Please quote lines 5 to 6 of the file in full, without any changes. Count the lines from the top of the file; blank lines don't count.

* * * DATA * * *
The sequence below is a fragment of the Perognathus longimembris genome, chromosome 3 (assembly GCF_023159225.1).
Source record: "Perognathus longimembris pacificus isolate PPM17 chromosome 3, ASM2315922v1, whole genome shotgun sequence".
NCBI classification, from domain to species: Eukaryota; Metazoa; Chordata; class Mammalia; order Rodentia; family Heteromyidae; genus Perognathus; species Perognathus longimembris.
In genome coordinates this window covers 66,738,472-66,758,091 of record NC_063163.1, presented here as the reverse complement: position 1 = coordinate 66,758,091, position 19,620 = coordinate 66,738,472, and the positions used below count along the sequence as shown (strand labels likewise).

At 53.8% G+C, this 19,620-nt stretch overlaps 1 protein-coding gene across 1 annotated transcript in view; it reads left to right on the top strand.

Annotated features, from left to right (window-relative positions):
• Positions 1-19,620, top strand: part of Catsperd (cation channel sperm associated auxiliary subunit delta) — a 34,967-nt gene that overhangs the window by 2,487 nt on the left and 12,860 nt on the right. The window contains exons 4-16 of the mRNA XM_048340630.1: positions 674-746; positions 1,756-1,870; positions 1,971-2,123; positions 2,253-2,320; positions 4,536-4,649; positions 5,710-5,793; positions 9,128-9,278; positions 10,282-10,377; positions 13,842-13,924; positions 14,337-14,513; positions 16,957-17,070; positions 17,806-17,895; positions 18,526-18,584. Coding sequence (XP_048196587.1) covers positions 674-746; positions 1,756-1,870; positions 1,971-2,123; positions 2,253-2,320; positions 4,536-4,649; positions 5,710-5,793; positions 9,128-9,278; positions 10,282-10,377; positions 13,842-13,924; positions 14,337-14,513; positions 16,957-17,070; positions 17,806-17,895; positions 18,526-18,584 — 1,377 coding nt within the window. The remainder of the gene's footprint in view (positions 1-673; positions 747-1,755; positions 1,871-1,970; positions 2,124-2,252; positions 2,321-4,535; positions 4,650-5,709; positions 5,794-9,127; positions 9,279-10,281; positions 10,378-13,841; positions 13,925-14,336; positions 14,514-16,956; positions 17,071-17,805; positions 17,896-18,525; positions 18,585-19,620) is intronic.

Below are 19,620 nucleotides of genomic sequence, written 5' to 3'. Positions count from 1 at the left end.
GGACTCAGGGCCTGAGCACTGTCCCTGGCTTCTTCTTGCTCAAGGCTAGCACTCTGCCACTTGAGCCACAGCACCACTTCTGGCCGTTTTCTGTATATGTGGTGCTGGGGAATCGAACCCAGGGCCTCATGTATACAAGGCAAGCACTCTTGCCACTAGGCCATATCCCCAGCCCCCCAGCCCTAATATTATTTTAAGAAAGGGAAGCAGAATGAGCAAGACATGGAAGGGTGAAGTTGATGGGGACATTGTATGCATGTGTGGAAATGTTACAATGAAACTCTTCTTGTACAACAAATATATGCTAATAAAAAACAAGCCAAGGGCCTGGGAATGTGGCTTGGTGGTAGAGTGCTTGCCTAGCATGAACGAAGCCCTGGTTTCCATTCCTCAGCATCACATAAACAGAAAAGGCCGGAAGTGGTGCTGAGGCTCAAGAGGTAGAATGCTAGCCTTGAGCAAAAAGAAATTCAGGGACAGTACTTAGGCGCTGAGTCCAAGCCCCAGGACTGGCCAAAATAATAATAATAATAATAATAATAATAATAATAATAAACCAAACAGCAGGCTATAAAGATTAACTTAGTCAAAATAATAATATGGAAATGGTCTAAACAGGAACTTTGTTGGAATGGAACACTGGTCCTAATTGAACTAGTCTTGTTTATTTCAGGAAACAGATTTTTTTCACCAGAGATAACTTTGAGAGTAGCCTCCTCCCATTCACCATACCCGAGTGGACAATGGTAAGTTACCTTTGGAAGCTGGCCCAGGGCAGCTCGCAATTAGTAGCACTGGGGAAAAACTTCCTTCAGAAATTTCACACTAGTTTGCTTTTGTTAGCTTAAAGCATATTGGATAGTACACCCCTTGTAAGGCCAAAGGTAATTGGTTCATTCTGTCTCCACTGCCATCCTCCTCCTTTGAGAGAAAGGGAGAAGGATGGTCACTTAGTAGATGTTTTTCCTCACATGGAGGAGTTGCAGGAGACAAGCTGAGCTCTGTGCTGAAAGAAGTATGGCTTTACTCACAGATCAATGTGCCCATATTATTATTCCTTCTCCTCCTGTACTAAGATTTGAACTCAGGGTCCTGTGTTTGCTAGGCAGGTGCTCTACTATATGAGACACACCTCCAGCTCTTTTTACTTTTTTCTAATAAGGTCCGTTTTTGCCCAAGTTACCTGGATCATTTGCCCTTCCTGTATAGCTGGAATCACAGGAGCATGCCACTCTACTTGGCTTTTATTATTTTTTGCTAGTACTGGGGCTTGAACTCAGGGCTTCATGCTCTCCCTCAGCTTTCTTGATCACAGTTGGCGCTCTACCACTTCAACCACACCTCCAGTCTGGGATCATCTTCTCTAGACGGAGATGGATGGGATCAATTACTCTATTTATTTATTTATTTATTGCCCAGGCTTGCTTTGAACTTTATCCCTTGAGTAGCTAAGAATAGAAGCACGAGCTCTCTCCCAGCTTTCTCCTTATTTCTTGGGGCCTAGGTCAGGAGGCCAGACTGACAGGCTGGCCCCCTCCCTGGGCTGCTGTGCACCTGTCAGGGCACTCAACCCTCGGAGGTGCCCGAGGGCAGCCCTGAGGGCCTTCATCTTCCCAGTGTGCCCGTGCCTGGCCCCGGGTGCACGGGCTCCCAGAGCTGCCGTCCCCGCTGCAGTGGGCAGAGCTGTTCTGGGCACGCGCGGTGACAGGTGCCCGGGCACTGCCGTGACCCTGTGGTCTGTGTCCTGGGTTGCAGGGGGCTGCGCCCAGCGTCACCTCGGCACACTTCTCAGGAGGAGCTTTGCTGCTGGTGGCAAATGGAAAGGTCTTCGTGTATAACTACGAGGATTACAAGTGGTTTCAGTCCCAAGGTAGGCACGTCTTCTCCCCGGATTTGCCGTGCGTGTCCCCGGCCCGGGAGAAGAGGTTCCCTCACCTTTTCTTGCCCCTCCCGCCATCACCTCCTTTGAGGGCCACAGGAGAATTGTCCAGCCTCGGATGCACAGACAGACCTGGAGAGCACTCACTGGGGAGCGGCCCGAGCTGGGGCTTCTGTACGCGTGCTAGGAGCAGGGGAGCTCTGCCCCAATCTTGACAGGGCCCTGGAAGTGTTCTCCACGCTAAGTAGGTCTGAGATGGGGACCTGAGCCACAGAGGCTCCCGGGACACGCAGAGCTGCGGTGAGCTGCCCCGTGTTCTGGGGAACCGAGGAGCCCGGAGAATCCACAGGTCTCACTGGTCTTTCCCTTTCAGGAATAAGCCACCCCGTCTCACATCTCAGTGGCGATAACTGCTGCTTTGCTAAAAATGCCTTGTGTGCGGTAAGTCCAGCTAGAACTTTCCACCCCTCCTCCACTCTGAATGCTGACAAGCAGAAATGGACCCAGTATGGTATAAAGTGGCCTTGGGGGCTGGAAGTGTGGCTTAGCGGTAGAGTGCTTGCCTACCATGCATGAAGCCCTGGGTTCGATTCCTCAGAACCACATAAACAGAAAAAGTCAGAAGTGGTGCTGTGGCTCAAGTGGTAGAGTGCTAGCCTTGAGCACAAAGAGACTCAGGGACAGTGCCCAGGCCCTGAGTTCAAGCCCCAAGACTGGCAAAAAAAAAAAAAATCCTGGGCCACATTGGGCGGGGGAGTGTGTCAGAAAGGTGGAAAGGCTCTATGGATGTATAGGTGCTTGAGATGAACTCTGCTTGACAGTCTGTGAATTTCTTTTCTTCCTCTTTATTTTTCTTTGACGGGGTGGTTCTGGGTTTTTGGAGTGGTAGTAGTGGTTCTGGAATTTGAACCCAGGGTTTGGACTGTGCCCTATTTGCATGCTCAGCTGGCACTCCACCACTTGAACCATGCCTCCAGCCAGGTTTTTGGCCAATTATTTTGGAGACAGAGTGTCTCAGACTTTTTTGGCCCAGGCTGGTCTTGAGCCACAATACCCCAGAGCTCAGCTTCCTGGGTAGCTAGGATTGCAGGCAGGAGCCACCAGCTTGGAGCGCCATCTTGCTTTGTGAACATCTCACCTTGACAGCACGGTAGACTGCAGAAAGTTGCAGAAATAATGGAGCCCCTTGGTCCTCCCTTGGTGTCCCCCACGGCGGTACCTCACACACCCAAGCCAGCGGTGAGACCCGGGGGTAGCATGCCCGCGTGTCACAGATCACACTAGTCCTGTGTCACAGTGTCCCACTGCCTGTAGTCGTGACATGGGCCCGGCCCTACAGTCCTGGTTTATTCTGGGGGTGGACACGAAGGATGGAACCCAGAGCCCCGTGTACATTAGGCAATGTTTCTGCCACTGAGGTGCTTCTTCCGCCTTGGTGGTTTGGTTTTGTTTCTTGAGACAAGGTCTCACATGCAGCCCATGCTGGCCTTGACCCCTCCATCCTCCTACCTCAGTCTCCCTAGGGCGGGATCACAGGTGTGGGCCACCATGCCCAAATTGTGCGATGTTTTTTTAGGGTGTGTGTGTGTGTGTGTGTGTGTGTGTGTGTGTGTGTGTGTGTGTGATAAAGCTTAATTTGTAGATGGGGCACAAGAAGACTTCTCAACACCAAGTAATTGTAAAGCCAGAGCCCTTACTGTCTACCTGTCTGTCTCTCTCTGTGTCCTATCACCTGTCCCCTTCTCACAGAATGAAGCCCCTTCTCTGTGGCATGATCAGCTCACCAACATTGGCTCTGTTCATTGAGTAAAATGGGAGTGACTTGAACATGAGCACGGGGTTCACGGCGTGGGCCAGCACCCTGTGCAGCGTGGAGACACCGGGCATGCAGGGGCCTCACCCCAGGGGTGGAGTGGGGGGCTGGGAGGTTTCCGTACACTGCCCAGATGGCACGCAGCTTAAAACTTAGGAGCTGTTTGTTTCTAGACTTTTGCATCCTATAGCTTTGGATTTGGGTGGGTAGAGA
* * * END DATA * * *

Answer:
At 53.8% G+C, this 19,620-nt stretch overlaps 1 protein-coding gene across 1 annotated transcript in view; it reads left to right on the top strand.

Annotated features, from left to right (window-relative positions):